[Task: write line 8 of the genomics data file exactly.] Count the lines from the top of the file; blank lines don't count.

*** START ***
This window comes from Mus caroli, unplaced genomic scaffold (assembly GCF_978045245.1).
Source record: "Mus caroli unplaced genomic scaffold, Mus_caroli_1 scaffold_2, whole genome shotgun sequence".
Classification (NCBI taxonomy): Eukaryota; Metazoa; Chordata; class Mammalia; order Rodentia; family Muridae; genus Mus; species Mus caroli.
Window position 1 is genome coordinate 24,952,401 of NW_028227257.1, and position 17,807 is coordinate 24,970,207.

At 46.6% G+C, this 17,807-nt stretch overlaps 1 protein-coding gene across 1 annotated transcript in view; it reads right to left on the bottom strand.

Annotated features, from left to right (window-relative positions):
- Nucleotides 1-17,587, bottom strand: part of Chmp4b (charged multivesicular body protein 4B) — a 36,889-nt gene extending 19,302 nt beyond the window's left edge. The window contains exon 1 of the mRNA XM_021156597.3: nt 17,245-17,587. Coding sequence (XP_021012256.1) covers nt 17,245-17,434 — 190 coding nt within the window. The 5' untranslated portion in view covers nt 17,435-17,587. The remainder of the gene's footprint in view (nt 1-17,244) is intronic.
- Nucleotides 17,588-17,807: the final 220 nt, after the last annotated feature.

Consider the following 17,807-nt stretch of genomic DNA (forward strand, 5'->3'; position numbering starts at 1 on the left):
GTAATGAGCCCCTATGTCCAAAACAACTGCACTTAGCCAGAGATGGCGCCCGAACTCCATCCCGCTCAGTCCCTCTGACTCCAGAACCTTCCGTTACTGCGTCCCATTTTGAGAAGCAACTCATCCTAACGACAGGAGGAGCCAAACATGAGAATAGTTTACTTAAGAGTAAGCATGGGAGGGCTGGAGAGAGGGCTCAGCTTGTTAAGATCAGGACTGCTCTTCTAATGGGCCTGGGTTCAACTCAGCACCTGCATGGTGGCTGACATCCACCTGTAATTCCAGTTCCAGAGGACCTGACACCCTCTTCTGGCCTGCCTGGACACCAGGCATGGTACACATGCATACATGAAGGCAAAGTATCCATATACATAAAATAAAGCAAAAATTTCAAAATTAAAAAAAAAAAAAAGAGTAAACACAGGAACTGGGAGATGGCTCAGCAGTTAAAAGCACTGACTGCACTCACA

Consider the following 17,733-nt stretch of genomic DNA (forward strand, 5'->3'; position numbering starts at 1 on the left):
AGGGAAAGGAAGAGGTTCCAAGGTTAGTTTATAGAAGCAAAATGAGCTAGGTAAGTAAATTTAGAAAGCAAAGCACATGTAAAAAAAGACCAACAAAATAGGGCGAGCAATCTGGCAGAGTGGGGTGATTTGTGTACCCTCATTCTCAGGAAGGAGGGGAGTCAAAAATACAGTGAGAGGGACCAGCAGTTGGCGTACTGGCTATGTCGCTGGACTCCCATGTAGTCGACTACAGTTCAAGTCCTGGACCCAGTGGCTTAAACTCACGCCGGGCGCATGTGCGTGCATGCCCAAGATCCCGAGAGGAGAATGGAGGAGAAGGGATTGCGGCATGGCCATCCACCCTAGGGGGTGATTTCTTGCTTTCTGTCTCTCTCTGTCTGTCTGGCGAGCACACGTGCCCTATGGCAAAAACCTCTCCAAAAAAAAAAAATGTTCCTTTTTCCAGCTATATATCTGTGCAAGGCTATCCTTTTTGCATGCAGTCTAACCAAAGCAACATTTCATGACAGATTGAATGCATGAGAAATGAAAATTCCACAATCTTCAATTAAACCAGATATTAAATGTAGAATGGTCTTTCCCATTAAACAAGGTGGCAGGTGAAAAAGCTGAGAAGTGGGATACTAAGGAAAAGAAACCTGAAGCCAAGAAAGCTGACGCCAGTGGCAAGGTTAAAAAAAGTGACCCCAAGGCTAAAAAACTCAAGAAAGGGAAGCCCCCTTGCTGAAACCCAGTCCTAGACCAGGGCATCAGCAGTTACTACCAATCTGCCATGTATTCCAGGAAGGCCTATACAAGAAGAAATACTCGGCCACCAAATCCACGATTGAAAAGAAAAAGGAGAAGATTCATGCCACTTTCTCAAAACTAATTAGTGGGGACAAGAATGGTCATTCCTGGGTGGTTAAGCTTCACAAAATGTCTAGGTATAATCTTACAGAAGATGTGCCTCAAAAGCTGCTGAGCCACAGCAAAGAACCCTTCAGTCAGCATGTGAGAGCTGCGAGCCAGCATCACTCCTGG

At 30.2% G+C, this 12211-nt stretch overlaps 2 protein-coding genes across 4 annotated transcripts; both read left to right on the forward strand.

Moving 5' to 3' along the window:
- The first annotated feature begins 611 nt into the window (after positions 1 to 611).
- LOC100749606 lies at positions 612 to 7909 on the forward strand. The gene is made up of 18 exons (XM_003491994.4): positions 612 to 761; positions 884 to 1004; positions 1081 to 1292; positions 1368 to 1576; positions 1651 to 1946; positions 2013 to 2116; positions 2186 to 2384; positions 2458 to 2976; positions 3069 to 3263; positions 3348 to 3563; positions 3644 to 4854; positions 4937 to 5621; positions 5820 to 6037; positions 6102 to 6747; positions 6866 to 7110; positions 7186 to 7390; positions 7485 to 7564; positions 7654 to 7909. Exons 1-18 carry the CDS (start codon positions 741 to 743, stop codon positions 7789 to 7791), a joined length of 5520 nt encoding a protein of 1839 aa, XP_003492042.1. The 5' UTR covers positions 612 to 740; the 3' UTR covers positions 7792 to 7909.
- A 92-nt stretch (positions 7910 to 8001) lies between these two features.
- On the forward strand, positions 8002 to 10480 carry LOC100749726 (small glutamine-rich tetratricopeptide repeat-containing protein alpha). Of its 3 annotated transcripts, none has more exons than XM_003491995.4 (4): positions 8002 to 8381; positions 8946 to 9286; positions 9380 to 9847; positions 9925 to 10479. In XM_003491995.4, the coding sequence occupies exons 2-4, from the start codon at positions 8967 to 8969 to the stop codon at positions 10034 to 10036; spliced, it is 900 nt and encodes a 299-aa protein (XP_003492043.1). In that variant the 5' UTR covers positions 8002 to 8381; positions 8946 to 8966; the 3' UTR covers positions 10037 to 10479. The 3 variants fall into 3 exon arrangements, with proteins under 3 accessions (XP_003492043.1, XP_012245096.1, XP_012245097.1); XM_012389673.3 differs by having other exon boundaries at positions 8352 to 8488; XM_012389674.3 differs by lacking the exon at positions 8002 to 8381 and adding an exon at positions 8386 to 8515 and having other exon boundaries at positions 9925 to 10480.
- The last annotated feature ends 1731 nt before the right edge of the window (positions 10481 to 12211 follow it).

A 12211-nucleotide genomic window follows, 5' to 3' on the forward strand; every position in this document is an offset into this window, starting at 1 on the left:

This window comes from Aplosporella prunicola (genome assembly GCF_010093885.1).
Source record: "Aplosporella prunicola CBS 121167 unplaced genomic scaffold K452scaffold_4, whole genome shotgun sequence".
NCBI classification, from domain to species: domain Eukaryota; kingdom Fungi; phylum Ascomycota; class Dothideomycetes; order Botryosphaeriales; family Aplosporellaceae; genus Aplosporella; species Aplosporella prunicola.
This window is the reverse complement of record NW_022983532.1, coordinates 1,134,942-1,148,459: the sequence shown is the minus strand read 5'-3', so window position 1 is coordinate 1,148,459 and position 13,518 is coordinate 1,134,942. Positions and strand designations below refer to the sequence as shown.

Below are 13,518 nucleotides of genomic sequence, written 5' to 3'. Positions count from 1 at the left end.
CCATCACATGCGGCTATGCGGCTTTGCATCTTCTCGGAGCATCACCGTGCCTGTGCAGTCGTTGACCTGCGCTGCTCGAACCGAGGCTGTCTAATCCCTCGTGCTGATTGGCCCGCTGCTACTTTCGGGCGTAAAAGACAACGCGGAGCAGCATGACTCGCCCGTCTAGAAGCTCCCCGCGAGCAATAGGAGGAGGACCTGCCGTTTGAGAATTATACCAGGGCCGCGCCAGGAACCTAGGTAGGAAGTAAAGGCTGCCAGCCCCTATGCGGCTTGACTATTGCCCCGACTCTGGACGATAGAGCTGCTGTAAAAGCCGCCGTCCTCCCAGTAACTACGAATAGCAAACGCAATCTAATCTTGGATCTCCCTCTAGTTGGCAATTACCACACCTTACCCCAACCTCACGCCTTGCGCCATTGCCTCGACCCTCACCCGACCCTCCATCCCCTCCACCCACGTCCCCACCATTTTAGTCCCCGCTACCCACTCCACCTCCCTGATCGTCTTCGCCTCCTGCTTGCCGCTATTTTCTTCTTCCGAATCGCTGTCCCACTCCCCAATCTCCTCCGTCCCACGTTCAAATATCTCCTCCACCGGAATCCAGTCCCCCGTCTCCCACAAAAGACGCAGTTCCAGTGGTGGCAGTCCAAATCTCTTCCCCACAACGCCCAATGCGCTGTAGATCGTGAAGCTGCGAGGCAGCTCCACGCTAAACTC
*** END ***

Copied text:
- Nucleotides 17,588-17,807: the final 220 nt, after the last annotated feature.